Very quickly, they also set up local chapters: any ten people in any town, city, or college campus could each pay ten dollars to be members of NOW and establish a local chapter. Then, they could work on pretty much any issue that they deemed a women's or feminist issue. The group’s advocacy marked a sea change in how women sought to influence politics.
Maybe most notably, in August 1970, NOW organized a nationwide protest called the Women's Strike for Equality. Demonstrations took place in more than 40 cities in the U.S. and overseas. In Washington, D.C., federally employed women protested outside of the Pentagon. Across town, Black Power advocates, working with the local teachers union, talked about how feminized labor was devalued and disrespected. And in another part of town, prison abolitionists argued that incarcerated people needed to be freed.
In short, the organization’s early structure was flexible and encompassed a variety of viewpoints (against the wishes of Friedan, who stepped down as president in 1970 and worried about alienating more moderate Americans). After the strike, which was at the time the largest demonstration on behalf of women in U.S. history, the media began engaging much more seriously with the issues that feminists were raising.
Ben: As you argue, mainstream awareness of the very idea of gender equality can be traced to NOW’s influence during this period.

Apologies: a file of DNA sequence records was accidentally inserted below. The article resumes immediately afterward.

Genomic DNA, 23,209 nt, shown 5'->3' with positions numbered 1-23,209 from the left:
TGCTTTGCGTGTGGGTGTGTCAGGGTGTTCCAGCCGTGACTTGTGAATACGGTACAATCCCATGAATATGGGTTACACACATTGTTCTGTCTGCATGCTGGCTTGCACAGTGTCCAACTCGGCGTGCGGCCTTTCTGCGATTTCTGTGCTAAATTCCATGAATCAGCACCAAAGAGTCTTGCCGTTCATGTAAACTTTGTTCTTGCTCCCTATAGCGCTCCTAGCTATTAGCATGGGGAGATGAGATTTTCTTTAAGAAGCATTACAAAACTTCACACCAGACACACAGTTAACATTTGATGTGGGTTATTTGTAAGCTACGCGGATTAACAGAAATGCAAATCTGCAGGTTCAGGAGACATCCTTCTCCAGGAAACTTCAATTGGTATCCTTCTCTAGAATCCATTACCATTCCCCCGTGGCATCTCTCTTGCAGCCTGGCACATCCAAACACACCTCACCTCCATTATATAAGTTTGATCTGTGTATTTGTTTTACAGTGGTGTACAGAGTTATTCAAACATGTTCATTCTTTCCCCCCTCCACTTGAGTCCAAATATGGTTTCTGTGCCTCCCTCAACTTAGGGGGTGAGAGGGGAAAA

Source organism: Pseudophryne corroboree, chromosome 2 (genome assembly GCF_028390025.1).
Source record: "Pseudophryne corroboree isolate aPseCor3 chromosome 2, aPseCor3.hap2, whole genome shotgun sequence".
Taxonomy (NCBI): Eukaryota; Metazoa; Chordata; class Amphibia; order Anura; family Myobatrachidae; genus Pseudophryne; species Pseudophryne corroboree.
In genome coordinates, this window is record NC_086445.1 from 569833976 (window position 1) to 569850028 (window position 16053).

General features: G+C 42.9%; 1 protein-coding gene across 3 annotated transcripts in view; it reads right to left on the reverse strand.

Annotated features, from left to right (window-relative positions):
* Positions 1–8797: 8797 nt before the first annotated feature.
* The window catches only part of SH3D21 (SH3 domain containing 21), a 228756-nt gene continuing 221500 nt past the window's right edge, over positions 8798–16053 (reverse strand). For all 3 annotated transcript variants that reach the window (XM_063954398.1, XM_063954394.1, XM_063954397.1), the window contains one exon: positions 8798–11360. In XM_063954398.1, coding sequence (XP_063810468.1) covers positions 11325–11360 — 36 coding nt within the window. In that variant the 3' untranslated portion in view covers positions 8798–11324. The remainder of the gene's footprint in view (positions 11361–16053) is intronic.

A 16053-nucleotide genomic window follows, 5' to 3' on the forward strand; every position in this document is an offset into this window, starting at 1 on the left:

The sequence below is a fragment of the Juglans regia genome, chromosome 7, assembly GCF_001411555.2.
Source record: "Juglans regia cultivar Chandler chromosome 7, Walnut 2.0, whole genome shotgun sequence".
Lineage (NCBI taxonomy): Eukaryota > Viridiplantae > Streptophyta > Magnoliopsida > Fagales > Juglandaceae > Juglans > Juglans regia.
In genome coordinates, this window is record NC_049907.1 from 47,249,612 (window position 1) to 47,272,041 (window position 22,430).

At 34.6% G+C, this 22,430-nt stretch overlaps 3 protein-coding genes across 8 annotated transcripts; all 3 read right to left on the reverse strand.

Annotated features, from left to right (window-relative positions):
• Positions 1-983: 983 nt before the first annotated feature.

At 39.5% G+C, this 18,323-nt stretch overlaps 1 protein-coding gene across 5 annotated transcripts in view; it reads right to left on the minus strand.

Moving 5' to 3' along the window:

Can you explain how NOW began to organize around labor rights, and how divides among its members began to show?
KT: Well, ambition was baked into the premise that there could be an organization advocating on behalf of all women. It was a radical idea, and I think it perhaps downplayed just how different women were and are. Take for example NOW’s campaign against Sears, one of the nation's largest employers of women.
Sears treated women poorly, both as workers and as shoppers. At a time before people had credit cards attached to banks, you would have a credit card with a store. Indicatively, Sears’ credit department identified married female customers as “Mrs.” followed by their husbands’ full names, essentially preventing women from creating their own economic identities.
Ben: That certainly helps explain why Sears had millions of customers named Mrs. Upyorze.
KT: Ha! Yes, it does. Sears was very, very retrograde.